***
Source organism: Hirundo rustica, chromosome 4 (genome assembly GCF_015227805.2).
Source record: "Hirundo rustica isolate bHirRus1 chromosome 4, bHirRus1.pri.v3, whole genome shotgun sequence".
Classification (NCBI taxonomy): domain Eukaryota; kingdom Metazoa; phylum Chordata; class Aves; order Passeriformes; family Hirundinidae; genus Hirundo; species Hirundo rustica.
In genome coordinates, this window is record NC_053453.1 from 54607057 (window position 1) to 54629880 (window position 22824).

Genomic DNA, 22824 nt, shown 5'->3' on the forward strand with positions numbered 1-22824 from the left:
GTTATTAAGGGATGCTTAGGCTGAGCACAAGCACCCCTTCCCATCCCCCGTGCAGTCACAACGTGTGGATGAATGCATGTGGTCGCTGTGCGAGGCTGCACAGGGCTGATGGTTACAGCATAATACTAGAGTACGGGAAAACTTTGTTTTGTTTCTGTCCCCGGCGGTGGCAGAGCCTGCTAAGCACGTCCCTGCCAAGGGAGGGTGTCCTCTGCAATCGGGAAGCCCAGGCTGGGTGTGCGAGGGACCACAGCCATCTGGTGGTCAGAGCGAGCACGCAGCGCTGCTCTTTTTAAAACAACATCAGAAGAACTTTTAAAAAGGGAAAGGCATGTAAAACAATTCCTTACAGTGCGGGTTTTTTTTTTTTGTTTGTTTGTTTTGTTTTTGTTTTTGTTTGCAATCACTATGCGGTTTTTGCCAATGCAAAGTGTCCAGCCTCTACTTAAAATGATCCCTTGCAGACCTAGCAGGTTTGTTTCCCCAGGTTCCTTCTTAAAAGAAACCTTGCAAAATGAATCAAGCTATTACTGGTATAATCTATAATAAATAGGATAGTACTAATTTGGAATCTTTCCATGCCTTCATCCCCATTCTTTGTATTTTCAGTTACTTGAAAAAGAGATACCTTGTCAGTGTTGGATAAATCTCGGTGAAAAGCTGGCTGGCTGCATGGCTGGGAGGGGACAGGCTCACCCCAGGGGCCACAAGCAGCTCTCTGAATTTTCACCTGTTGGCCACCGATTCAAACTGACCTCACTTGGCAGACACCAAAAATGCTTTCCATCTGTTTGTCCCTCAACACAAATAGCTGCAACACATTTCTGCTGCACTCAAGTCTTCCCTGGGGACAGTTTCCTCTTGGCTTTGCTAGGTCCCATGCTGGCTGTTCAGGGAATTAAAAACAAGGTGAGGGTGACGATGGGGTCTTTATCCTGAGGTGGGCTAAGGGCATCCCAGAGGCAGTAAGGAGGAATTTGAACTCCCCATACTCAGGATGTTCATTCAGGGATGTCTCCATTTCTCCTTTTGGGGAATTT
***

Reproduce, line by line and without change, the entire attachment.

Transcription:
Source organism: Hirundo rustica, chromosome 4 (genome assembly GCF_015227805.2).
Source record: "Hirundo rustica isolate bHirRus1 chromosome 4, bHirRus1.pri.v3, whole genome shotgun sequence".
Classification (NCBI taxonomy): domain Eukaryota; kingdom Metazoa; phylum Chordata; class Aves; order Passeriformes; family Hirundinidae; genus Hirundo; species Hirundo rustica.
In genome coordinates, this window is record NC_053453.1 from 54607057 (window position 1) to 54629880 (window position 22824).

Genomic DNA, 22824 nt, shown 5'->3' on the forward strand with positions numbered 1-22824 from the left:
GTTATTAAGGGATGCTTAGGCTGAGCACAAGCACCCCTTCCCATCCCCCGTGCAGTCACAACGTGTGGATGAATGCATGTGGTCGCTGTGCGAGGCTGCACAGGGCTGATGGTTACAGCATAATACTAGAGTACGGGAAAACTTTGTTTTGTTTCTGTCCCCGGCGGTGGCAGAGCCTGCTAAGCACGTCCCTGCCAAGGGAGGGTGTCCTCTGCAATCGGGAAGCCCAGGCTGGGTGTGCGAGGGACCACAGCCATCTGGTGGTCAGAGCGAGCACGCAGCGCTGCTCTTTTTAAAACAACATCAGAAGAACTTTTAAAAAGGGAAAGGCATGTAAAACAATTCCTTACAGTGCGGGTTTTTTTTTTTTGTTTGTTTGTTTTGTTTTTGTTTTTGTTTGCAATCACTATGCGGTTTTTGCCAATGCAAAGTGTCCAGCCTCTACTTAAAATGATCCCTTGCAGACCTAGCAGGTTTGTTTCCCCAGGTTCCTTCTTAAAAGAAACCTTGCAAAATGAATCAAGCTATTACTGGTATAATCTATAATAAATAGGATAGTACTAATTTGGAATCTTTCCATGCCTTCATCCCCATTCTTTGTATTTTCAGTTACTTGAAAAAGAGATACCTTGTCAGTGTTGGATAAATCTCGGTGAAAAGCTGGCTGGCTGCATGGCTGGGAGGGGACAGGCTCACCCCAGGGGCCACAAGCAGCTCTCTGAATTTTCACCTGTTGGCCACCGATTCAAACTGACCTCACTTGGCAGACACCAAAAATGCTTTCCATCTGTTTGTCCCTCAACACAAATAGCTGCAACACATTTCTGCTGCACTCAAGTCTTCCCTGGGGACAGTTTCCTCTTGGCTTTGCTAGGTCCCATGCTGGCTGTTCAGGGAATTAAAAACAAGGTGAGGGTGACGATGGGGTCTTTATCCTGAGGTGGGCTAAGGGCATCCCAGAGGCAGTAAGGAGGAATTTGAACTCCCCATACTCAGGATGTTCATTCAGGGATGTCTCCATTTCTCCTTTTGGGGAATTT